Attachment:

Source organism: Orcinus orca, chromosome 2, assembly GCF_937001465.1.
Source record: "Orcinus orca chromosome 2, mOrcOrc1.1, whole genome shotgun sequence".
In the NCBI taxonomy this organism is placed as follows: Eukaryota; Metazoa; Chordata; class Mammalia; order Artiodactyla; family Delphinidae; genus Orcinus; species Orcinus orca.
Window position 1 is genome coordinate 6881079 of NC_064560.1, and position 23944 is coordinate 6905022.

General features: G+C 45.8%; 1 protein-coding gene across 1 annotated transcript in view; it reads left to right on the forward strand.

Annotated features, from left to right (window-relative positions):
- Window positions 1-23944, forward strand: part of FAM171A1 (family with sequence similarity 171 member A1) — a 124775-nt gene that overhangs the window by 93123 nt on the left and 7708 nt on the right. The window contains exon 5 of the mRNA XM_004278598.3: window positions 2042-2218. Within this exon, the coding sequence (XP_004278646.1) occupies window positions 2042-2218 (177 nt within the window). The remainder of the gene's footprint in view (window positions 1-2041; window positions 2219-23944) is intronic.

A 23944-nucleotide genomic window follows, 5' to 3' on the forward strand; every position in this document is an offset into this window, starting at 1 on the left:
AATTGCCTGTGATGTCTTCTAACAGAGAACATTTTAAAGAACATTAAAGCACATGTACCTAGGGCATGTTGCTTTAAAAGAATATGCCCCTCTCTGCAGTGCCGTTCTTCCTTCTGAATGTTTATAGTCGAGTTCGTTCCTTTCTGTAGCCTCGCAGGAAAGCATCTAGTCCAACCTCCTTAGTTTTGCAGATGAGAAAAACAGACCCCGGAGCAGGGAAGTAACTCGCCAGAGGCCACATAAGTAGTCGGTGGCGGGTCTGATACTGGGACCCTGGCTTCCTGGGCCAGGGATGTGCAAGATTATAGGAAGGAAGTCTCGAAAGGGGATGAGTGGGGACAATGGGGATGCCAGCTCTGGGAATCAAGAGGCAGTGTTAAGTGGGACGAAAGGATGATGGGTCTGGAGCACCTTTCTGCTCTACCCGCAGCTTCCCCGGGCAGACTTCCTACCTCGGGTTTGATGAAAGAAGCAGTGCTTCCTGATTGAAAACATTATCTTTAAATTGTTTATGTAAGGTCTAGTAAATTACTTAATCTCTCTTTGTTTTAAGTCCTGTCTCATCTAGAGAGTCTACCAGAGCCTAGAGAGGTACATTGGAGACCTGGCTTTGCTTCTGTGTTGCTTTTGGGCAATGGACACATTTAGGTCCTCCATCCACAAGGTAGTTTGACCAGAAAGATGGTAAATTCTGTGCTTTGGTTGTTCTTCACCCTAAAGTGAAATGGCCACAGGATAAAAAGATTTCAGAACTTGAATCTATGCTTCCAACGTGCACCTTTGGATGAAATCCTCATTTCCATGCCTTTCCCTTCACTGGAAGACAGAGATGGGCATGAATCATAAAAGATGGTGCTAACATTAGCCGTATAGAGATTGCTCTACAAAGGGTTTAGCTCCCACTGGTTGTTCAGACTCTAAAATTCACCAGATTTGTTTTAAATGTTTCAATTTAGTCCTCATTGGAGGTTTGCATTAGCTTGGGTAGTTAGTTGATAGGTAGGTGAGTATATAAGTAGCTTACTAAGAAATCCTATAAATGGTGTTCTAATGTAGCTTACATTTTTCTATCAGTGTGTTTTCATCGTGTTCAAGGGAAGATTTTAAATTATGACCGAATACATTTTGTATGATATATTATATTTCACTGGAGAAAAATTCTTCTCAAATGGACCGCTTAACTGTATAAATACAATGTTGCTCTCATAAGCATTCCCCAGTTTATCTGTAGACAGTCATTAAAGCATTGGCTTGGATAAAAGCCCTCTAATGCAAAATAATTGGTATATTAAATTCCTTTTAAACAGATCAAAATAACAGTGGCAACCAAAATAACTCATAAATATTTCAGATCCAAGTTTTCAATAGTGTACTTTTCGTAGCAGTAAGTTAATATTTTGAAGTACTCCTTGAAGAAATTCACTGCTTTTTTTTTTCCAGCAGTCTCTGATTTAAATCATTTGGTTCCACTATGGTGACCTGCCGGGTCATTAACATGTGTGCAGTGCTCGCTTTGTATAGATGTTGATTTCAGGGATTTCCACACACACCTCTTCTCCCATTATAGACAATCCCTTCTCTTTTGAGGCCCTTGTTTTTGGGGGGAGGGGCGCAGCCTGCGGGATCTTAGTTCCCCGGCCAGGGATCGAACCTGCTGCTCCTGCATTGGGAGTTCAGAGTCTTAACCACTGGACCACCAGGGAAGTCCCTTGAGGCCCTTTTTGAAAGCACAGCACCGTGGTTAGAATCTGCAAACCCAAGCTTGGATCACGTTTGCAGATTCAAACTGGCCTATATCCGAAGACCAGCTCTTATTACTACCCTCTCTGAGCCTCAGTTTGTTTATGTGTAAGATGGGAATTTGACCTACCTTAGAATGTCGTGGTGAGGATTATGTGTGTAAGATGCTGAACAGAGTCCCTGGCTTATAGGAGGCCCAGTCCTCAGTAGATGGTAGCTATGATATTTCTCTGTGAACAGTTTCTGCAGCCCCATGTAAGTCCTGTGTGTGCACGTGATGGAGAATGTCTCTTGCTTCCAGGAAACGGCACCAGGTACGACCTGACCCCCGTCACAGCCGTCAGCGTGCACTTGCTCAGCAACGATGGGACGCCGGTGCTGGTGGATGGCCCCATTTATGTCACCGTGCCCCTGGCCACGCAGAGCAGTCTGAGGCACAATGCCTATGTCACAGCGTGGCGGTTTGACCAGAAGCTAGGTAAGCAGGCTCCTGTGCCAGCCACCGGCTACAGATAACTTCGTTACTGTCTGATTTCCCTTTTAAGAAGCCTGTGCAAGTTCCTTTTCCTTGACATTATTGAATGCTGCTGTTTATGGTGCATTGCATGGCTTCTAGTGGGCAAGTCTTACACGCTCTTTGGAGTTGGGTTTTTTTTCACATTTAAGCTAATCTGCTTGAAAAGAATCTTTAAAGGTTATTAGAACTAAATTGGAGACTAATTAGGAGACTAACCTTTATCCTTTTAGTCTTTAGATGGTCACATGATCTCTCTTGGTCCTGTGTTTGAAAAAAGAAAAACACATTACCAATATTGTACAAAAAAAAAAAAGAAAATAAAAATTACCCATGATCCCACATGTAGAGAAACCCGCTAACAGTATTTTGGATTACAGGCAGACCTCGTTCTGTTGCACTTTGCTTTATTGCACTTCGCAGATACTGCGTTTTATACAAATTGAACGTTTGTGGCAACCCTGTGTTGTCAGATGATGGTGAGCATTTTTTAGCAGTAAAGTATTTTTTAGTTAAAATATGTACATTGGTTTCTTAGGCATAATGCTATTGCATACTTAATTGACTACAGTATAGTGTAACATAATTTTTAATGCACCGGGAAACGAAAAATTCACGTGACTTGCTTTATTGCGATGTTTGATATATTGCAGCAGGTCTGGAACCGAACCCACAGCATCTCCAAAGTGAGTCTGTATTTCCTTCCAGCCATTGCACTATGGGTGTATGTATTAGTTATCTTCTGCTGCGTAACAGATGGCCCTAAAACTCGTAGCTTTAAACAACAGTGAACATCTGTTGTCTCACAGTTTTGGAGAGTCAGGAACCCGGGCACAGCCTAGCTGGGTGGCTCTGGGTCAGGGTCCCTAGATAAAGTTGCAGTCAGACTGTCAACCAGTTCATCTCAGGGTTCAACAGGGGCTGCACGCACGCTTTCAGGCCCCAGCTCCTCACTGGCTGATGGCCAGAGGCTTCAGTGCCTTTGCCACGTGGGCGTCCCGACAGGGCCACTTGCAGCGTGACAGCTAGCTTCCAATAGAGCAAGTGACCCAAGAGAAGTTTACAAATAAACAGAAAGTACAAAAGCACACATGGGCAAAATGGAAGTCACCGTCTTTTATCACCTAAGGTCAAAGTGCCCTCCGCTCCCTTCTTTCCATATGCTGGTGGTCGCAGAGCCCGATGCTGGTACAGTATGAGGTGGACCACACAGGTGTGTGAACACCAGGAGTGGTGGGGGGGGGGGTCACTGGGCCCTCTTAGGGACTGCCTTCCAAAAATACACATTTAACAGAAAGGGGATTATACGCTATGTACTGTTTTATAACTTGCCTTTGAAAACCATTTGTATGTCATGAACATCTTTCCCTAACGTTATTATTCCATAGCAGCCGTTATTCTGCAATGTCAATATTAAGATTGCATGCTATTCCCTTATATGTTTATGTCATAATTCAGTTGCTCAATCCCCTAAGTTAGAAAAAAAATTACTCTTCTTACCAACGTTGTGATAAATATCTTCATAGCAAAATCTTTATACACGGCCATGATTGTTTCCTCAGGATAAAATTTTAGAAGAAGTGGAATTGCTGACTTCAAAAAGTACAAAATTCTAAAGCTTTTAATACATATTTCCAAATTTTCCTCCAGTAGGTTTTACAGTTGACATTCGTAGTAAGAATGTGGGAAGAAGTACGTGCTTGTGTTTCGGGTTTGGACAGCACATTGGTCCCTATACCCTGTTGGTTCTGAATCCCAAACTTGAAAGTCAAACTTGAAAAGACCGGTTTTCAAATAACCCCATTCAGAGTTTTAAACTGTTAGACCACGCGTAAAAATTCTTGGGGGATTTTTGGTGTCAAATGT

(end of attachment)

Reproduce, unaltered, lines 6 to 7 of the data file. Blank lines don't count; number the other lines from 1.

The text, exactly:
Annotated features, from left to right (window-relative positions):
- Window positions 1-23944, forward strand: part of FAM171A1 (family with sequence similarity 171 member A1) — a 124775-nt gene that overhangs the window by 93123 nt on the left and 7708 nt on the right. The window contains exon 5 of the mRNA XM_004278598.3: window positions 2042-2218. Within this exon, the coding sequence (XP_004278646.1) occupies window positions 2042-2218 (177 nt within the window). The remainder of the gene's footprint in view (window positions 1-2041; window positions 2219-23944) is intronic.